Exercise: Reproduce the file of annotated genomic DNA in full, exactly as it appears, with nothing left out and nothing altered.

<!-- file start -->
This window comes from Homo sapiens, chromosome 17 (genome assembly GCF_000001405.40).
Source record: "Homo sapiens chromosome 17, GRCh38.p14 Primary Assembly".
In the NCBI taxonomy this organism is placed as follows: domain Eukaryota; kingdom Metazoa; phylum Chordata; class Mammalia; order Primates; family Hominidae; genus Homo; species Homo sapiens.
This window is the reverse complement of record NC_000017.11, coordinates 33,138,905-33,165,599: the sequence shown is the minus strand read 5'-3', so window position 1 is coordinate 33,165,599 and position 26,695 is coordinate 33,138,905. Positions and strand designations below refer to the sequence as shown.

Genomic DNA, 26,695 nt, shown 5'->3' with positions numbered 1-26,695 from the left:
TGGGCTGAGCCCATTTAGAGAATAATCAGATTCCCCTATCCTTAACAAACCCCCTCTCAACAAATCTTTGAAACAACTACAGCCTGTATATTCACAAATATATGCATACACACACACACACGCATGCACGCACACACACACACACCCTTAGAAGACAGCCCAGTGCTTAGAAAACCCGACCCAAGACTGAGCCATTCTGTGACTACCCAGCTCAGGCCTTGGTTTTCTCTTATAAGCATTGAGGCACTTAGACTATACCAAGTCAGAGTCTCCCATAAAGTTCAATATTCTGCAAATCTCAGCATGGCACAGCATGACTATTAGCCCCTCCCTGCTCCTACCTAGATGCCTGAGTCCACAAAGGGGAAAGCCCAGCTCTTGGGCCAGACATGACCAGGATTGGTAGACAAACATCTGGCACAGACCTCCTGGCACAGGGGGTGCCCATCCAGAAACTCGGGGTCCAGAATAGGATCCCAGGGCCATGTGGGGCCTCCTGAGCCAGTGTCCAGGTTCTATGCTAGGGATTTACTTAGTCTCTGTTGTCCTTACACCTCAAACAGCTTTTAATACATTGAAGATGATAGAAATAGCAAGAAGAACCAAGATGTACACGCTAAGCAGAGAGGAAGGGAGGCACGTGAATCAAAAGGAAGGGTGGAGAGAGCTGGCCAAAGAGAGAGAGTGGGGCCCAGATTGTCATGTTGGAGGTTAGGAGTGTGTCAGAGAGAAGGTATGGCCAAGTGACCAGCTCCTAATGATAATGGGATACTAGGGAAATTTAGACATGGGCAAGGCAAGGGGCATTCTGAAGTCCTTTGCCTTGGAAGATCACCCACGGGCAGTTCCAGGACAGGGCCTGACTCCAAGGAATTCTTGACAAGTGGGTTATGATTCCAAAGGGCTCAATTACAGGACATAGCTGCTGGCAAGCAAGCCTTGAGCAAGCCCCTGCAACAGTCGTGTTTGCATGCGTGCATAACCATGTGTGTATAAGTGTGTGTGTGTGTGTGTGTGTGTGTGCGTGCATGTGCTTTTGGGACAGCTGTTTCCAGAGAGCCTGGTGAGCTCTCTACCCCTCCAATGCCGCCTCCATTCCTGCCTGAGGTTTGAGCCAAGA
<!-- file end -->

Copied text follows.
This window comes from Homo sapiens, chromosome 17 (genome assembly GCF_000001405.40).
Source record: "Homo sapiens chromosome 17, GRCh38.p14 Primary Assembly".
In the NCBI taxonomy this organism is placed as follows: domain Eukaryota; kingdom Metazoa; phylum Chordata; class Mammalia; order Primates; family Hominidae; genus Homo; species Homo sapiens.
This window is the reverse complement of record NC_000017.11, coordinates 33,138,905-33,165,599: the sequence shown is the minus strand read 5'-3', so window position 1 is coordinate 33,165,599 and position 26,695 is coordinate 33,138,905. Positions and strand designations below refer to the sequence as shown.

Genomic DNA, 26,695 nt, shown 5'->3' with positions numbered 1-26,695 from the left:
TGGGCTGAGCCCATTTAGAGAATAATCAGATTCCCCTATCCTTAACAAACCCCCTCTCAACAAATCTTTGAAACAACTACAGCCTGTATATTCACAAATATATGCATACACACACACACACGCATGCACGCACACACACACACACCCTTAGAAGACAGCCCAGTGCTTAGAAAACCCGACCCAAGACTGAGCCATTCTGTGACTACCCAGCTCAGGCCTTGGTTTTCTCTTATAAGCATTGAGGCACTTAGACTATACCAAGTCAGAGTCTCCCATAAAGTTCAATATTCTGCAAATCTCAGCATGGCACAGCATGACTATTAGCCCCTCCCTGCTCCTACCTAGATGCCTGAGTCCACAAAGGGGAAAGCCCAGCTCTTGGGCCAGACATGACCAGGATTGGTAGACAAACATCTGGCACAGACCTCCTGGCACAGGGGGTGCCCATCCAGAAACTCGGGGTCCAGAATAGGATCCCAGGGCCATGTGGGGCCTCCTGAGCCAGTGTCCAGGTTCTATGCTAGGGATTTACTTAGTCTCTGTTGTCCTTACACCTCAAACAGCTTTTAATACATTGAAGATGATAGAAATAGCAAGAAGAACCAAGATGTACACGCTAAGCAGAGAGGAAGGGAGGCACGTGAATCAAAAGGAAGGGTGGAGAGAGCTGGCCAAAGAGAGAGAGTGGGGCCCAGATTGTCATGTTGGAGGTTAGGAGTGTGTCAGAGAGAAGGTATGGCCAAGTGACCAGCTCCTAATGATAATGGGATACTAGGGAAATTTAGACATGGGCAAGGCAAGGGGCATTCTGAAGTCCTTTGCCTTGGAAGATCACCCACGGGCAGTTCCAGGACAGGGCCTGACTCCAAGGAATTCTTGACAAGTGGGTTATGATTCCAAAGGGCTCAATTACAGGACATAGCTGCTGGCAAGCAAGCCTTGAGCAAGCCCCTGCAACAGTCGTGTTTGCATGCGTGCATAACCATGTGTGTATAAGTGTGTGTGTGTGTGTGTGTGTGTGTGCGTGCATGTGCTTTTGGGACAGCTGTTTCCAGAGAGCCTGGTGAGCTCTCTACCCCTCCAATGCCGCCTCCATTCCTGCCTGAGGTTTGAGCCAAGA